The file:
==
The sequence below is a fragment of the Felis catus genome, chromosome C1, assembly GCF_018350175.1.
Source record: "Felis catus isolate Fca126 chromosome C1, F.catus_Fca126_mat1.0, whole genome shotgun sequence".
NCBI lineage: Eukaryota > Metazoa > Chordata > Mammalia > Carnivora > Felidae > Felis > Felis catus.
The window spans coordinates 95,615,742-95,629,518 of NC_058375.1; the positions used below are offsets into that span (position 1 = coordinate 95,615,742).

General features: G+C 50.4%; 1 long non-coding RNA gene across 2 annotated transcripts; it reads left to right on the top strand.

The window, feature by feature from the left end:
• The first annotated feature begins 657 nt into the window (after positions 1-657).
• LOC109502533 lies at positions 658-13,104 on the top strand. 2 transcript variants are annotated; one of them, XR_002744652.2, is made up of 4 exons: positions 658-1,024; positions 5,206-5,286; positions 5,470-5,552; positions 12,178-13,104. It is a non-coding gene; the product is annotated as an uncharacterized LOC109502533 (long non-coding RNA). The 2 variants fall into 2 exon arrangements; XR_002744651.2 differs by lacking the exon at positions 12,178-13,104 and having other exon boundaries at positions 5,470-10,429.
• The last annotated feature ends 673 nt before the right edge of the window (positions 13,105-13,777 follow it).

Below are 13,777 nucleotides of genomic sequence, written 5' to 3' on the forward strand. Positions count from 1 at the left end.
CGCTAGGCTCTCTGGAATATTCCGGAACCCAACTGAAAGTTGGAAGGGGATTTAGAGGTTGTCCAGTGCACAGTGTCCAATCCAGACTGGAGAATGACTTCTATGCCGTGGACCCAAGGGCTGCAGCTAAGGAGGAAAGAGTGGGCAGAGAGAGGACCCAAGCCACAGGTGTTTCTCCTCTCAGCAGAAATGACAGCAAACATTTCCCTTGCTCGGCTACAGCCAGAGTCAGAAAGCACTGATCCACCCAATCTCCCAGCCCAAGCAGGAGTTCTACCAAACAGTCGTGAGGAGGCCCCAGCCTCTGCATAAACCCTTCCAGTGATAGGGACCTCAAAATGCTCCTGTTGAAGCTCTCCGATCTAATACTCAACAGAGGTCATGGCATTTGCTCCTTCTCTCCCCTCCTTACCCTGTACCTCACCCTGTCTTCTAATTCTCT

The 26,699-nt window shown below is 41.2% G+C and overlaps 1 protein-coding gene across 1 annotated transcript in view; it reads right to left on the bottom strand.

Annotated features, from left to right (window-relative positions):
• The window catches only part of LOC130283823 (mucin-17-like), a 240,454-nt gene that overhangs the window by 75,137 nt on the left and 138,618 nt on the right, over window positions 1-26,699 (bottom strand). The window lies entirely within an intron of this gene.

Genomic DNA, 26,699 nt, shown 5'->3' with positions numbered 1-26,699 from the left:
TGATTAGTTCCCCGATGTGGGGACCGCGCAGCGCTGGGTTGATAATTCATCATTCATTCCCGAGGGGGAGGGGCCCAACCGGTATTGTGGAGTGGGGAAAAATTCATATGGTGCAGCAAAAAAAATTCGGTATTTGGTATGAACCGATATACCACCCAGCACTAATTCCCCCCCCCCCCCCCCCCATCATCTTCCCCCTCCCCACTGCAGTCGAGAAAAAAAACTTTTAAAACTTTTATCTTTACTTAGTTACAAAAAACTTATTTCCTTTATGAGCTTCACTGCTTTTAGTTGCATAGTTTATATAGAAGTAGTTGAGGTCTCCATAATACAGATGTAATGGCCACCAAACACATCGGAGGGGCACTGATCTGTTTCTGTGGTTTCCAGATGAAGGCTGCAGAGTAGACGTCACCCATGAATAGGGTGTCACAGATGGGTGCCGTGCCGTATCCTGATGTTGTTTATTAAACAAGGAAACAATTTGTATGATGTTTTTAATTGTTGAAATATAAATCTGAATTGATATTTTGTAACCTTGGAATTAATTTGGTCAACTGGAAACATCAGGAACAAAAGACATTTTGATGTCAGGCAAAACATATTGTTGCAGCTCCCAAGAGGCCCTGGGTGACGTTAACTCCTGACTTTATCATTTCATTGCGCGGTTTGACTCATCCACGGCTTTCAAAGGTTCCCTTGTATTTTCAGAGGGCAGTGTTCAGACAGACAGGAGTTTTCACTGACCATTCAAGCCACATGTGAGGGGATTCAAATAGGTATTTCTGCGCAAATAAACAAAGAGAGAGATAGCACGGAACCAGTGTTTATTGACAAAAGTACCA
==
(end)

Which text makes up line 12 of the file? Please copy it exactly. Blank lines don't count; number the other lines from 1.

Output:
The 26,699-nt window shown below is 41.2% G+C and overlaps 1 protein-coding gene across 1 annotated transcript in view; it reads right to left on the bottom strand.